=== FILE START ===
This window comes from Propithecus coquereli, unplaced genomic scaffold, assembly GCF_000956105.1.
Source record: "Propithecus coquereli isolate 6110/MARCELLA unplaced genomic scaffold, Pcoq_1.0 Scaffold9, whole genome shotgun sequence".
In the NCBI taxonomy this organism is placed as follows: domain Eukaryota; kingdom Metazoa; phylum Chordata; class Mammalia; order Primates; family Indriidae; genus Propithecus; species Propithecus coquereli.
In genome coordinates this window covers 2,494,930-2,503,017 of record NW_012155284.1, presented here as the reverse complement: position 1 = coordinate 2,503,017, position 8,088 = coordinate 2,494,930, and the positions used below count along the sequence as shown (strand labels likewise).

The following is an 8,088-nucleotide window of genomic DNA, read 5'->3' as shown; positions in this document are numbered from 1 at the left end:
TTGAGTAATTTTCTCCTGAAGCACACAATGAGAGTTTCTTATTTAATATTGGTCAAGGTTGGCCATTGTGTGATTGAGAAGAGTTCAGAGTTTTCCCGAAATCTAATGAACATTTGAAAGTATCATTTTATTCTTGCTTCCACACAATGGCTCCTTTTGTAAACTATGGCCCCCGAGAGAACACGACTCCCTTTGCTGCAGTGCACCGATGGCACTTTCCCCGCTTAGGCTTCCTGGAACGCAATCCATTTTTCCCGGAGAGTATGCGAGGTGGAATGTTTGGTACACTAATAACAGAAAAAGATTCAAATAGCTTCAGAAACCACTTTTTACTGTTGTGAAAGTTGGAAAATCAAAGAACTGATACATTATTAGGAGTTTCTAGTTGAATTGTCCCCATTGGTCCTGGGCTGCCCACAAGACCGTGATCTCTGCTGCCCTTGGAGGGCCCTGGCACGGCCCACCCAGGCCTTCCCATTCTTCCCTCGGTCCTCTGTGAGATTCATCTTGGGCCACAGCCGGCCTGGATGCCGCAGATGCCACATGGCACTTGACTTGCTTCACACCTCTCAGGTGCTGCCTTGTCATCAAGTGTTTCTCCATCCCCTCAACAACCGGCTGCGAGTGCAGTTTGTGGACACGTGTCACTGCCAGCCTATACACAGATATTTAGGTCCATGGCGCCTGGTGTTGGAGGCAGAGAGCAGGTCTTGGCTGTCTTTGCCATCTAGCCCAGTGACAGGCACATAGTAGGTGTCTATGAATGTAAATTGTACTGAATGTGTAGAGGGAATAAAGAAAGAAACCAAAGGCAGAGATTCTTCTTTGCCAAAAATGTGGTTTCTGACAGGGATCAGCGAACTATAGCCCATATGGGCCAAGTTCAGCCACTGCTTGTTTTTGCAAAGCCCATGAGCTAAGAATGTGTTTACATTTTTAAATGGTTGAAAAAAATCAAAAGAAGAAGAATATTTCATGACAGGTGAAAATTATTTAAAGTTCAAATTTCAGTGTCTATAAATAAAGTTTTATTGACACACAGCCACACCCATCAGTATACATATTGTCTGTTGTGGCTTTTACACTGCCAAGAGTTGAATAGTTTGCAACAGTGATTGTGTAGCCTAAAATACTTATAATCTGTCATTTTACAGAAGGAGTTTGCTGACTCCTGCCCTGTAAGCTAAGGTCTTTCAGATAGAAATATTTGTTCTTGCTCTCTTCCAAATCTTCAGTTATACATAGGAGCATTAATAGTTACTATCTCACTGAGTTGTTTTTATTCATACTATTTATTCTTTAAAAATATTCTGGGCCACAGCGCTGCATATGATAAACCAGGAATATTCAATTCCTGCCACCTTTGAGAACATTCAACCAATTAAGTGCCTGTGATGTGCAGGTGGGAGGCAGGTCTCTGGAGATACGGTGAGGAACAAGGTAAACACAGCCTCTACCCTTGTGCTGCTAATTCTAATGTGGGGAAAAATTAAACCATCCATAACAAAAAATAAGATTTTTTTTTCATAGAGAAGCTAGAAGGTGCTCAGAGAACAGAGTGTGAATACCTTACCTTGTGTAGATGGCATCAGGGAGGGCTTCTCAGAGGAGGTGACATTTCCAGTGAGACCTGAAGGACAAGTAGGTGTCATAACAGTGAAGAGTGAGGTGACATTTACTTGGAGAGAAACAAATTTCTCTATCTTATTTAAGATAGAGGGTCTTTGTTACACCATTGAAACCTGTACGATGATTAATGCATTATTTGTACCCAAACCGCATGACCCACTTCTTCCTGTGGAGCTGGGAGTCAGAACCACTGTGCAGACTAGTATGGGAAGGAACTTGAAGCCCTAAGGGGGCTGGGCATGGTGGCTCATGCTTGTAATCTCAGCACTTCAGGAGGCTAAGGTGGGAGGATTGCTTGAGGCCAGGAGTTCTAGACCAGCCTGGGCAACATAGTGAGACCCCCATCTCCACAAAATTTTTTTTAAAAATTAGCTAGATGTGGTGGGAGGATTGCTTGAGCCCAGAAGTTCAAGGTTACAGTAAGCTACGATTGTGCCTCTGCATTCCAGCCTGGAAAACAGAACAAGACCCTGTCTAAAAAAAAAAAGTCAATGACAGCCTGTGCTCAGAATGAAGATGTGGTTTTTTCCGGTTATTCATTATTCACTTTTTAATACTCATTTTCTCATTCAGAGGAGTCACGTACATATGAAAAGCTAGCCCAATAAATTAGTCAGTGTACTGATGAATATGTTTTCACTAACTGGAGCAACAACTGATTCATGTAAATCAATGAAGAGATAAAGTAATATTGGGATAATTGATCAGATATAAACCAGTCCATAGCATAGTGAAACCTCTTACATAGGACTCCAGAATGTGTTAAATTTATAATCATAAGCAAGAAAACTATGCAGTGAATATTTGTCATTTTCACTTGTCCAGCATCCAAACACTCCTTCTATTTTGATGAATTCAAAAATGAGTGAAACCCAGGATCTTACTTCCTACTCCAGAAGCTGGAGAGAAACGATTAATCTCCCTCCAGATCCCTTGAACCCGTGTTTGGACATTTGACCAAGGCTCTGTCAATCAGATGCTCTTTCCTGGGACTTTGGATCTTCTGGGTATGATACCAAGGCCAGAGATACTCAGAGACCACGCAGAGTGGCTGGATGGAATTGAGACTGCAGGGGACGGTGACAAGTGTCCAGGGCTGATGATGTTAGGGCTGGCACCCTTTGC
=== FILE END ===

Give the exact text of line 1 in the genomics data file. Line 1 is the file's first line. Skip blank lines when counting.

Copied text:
This window comes from Propithecus coquereli, unplaced genomic scaffold, assembly GCF_000956105.1.